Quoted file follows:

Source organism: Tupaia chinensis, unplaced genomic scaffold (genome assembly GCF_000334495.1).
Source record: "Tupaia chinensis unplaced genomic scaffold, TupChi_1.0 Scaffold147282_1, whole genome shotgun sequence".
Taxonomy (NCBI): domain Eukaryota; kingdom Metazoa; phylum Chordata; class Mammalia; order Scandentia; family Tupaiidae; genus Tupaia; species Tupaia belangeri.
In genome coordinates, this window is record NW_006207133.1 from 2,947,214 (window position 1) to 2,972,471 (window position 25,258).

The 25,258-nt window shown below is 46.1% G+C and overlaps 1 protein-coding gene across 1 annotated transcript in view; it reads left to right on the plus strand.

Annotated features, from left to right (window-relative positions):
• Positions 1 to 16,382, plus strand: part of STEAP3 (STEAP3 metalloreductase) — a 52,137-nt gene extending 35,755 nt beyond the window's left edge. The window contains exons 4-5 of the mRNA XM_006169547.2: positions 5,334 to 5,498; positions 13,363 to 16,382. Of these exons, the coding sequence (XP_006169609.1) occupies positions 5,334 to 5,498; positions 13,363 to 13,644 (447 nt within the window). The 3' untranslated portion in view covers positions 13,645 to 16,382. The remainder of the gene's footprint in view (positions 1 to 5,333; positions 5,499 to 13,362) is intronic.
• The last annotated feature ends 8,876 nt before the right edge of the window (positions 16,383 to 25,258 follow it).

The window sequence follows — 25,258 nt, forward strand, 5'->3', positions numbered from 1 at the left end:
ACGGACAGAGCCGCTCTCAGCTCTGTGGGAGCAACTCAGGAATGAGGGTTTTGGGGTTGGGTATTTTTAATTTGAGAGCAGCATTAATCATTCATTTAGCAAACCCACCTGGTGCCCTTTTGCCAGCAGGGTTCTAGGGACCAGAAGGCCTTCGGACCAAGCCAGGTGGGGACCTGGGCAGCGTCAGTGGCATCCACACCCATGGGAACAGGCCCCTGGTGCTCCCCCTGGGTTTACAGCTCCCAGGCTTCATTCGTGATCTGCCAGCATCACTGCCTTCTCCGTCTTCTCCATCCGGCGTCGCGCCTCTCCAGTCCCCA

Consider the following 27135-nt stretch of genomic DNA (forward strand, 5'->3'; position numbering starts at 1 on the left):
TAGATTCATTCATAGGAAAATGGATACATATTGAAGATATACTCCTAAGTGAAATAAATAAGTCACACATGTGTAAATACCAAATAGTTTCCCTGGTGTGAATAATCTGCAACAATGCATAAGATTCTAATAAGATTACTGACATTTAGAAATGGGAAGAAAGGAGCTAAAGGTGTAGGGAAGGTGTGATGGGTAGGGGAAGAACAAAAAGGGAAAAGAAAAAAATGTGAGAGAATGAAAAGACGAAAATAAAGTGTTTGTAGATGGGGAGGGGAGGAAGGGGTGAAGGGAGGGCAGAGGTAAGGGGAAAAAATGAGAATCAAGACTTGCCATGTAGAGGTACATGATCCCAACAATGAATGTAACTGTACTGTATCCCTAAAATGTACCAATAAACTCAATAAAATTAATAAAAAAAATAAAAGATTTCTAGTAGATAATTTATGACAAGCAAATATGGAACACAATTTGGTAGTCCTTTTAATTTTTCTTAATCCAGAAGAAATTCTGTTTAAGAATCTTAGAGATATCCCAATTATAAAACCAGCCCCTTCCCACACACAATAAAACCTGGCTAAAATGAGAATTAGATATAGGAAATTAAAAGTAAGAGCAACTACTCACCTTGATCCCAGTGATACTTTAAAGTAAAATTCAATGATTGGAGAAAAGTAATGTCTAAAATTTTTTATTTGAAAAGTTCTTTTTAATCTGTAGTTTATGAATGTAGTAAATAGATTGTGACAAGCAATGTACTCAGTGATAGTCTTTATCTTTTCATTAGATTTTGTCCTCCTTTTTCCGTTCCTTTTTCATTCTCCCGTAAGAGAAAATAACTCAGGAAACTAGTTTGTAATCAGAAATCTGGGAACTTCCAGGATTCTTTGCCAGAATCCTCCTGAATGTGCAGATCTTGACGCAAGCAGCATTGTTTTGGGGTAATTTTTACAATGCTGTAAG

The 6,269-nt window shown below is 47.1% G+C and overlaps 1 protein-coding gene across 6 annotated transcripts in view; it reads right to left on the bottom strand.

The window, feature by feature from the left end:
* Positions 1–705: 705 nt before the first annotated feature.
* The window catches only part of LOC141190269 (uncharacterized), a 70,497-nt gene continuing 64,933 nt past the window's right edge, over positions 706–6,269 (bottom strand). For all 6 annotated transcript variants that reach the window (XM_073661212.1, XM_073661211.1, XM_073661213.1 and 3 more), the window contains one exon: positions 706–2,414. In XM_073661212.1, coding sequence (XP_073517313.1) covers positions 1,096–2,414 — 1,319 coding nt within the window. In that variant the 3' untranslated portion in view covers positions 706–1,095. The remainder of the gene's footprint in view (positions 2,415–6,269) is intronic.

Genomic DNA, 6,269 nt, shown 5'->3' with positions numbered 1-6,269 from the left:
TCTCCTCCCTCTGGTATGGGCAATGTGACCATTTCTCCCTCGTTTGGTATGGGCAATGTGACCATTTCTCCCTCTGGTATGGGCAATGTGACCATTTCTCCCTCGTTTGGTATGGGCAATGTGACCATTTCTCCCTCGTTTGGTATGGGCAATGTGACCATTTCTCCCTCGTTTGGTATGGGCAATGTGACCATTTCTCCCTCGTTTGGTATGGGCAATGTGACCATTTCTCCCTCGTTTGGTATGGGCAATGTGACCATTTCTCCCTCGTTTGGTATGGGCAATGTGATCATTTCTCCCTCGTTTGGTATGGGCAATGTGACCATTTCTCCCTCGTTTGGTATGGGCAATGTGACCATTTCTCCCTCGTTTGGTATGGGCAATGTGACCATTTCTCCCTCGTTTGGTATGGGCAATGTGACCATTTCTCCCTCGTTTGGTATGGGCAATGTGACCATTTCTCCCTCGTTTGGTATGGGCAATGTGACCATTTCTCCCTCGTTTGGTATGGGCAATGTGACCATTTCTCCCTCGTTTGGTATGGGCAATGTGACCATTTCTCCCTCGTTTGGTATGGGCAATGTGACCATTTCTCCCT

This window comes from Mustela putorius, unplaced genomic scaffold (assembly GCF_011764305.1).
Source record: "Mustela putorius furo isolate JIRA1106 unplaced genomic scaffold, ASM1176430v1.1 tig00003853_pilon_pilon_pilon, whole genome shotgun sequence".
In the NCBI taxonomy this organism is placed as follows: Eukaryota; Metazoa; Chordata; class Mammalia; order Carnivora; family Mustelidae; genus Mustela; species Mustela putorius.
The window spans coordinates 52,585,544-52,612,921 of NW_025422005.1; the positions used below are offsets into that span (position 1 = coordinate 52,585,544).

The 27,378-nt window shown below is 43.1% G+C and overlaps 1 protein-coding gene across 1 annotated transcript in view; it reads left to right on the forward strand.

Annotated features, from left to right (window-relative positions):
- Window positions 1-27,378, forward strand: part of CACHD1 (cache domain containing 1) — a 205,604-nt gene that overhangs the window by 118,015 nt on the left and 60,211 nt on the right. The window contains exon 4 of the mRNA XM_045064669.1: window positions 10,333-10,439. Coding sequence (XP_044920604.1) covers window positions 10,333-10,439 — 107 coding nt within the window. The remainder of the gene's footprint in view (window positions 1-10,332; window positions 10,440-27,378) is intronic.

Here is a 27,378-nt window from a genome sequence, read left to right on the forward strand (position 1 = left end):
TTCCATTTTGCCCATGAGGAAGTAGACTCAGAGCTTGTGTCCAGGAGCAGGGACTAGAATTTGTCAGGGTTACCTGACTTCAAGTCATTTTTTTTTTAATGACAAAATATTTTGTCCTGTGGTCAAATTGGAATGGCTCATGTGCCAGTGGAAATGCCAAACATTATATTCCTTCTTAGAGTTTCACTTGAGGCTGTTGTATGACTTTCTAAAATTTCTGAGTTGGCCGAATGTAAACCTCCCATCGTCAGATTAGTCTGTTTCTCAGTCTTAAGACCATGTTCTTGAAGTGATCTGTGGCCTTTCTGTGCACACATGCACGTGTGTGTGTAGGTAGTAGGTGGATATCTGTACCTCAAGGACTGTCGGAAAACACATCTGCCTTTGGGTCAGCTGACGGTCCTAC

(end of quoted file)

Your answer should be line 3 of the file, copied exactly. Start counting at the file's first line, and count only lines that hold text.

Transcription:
Taxonomy (NCBI): domain Eukaryota; kingdom Metazoa; phylum Chordata; class Mammalia; order Scandentia; family Tupaiidae; genus Tupaia; species Tupaia belangeri.